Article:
With the advent of reality television programmes and a promise of over-night fame, there is an increasing number of people today desperate for their ´15 minutes of fame.´ Little did they know that this resounding prediction came from a New York illustrator many before Big Brother was even thought of.
Andy Warhol, one of America’s most successful art exports, has enjoyed one of the most diverse, colourful (and twisted) careers known to date. The artist practically invented pop-art, made Campbell’s soup and Brillo Pads a household brand as well as apparently filming his friend jumping to suicide. In his spare time, he hung out in Studio 54 with Bianca Jagger, Edie Sedgewick and Diane Von Furstenberg during his residency with his company ´The Factory.´
40 years on and 550 kilometres North East, Andy´s talents once again ignite a cities atmosphere. On the 1st July, in a former department store ´Andy Warhol Revisited: A Mirror For Today´ was opened to the general public in downtown Toronto. According to the organiser Ron Rivlin ´If Andy Warhol opened a gallery in Toronto; it would be smack dab in the middle of Yorkville.´
Since the American born, Torontonian raised entrepreneur brought his comprehensive collection of original Warhol prints and paintings to Toronto, the media have claimed it to be the largest Warhol exhibition ever to come to Canada, to date.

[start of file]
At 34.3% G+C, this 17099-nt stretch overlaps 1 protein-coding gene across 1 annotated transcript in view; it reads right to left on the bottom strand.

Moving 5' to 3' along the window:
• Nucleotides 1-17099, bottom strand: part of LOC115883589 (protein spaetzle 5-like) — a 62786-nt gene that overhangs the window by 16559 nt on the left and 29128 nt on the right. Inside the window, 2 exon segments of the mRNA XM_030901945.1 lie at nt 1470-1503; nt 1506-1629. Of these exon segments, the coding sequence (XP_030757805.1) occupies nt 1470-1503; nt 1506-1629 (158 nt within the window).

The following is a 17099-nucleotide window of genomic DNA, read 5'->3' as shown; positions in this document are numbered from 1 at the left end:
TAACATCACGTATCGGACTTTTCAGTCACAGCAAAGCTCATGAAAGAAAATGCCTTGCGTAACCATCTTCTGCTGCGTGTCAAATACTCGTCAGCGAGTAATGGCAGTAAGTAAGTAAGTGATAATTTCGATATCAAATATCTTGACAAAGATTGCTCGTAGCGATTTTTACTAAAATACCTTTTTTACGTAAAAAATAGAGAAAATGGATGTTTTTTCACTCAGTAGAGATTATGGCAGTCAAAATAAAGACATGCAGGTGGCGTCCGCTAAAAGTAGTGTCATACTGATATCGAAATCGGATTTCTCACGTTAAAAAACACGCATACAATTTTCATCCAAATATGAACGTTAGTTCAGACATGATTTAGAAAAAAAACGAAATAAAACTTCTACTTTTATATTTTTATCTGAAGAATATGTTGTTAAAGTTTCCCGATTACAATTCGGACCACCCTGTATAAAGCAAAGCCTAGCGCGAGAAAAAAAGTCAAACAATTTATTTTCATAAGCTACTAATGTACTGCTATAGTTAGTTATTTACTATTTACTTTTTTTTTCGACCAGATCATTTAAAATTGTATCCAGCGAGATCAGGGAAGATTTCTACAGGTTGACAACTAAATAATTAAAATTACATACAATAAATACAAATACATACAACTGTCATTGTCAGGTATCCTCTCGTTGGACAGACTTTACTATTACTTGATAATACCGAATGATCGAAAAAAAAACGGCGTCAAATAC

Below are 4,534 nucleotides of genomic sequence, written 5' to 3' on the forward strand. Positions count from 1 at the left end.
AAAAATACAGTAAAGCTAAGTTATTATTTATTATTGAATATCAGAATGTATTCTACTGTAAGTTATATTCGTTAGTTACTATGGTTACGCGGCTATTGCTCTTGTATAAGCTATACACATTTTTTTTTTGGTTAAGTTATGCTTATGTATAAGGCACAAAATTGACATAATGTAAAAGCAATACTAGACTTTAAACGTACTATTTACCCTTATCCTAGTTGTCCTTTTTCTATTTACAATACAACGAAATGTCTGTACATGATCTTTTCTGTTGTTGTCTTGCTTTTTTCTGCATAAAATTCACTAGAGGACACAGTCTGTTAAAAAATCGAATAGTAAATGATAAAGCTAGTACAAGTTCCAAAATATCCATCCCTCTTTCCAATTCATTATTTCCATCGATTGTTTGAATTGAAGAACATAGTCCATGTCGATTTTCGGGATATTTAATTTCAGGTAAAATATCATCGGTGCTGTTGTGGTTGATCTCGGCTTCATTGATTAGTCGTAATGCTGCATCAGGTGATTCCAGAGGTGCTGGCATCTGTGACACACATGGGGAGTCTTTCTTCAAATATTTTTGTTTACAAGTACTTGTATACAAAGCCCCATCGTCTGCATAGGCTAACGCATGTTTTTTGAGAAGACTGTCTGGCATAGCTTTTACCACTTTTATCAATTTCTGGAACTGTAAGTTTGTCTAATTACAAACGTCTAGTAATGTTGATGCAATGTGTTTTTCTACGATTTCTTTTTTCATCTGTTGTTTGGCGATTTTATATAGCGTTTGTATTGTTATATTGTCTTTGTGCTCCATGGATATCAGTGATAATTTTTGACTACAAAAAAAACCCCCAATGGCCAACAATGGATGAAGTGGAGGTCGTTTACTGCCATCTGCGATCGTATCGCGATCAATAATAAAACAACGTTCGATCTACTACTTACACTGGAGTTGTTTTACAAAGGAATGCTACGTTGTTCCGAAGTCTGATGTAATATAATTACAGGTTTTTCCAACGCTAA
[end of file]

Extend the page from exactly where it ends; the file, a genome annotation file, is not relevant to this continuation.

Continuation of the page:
´When I was thinking where do I want to be? I was thinking Yorkville because I was thinking that’s where Andy would have had it. It’s the hub of fashion and the finance world. He was obsessed with money and fashion.´ – Ron Rivlin
Having left Canada for L.A. 17 years ago to pursue a career in music, he became a talent manager for acts such as Busta Rhymes. It was there, he fell in love with Warhol and purchased his first piece just over three years ago. His collection quickly expanded to more than 100 works when he inaugurated his ´Revolver Gallery´- a Warhol dedicated space with art for sale. “I’m drawn to the simplicity and power of his art,” he said. “He would bring out the vibrancy of a mundane image and glamorize it.¨
The current exhibition will showcase more than 120 original prints and paintings, mostly from Rivlin’s personal collection and some on loan from other private owners. The works will include pieces from Warhol’s famous Marilyn Monroe, Elizabeth Taylor and Campbell’s Soup series to name a few. “I can say with certainty that many people in Toronto haven’t seen many of the works that we’re going to be bringing in,”
The Bloor street intersection with Bay will be Toronto´s homage to Warhol until the end of the year. Rivlin hopes that “dead centre Toronto” will draw a diverse crowd, including students. Out with this event (and depending on the exhibition’s success), Rivlin is also considering opening a permanent Warhol space in the city. “I just think it’s a culturally rich city where people will embrace this,” he said. “I’m ecstatic.¨
Article: Charles Daniel McDonald
Photography Credits: Charles Daniel McDonald